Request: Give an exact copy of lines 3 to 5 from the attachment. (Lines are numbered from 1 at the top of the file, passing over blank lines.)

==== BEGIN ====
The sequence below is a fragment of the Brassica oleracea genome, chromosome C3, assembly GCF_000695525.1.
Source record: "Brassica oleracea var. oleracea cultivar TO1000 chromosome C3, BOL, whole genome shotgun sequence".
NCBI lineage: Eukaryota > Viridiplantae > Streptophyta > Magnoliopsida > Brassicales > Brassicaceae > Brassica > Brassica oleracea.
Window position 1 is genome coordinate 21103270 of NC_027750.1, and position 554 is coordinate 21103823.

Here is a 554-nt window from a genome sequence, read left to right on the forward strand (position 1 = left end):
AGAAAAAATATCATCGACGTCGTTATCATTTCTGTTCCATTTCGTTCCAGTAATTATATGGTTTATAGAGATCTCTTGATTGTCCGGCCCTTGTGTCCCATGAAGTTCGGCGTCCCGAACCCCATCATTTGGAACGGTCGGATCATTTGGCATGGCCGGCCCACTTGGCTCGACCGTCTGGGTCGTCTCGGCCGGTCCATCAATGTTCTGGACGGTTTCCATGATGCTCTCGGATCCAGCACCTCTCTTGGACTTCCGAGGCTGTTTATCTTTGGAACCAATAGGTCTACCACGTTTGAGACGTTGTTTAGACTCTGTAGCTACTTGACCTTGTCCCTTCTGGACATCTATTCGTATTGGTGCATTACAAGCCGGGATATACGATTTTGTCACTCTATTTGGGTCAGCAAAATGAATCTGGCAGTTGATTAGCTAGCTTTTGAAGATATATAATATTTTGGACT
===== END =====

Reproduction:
NCBI lineage: Eukaryota > Viridiplantae > Streptophyta > Magnoliopsida > Brassicales > Brassicaceae > Brassica > Brassica oleracea.
Window position 1 is genome coordinate 21103270 of NC_027750.1, and position 554 is coordinate 21103823.

Here is a 554-nt window from a genome sequence, read left to right on the forward strand (position 1 = left end):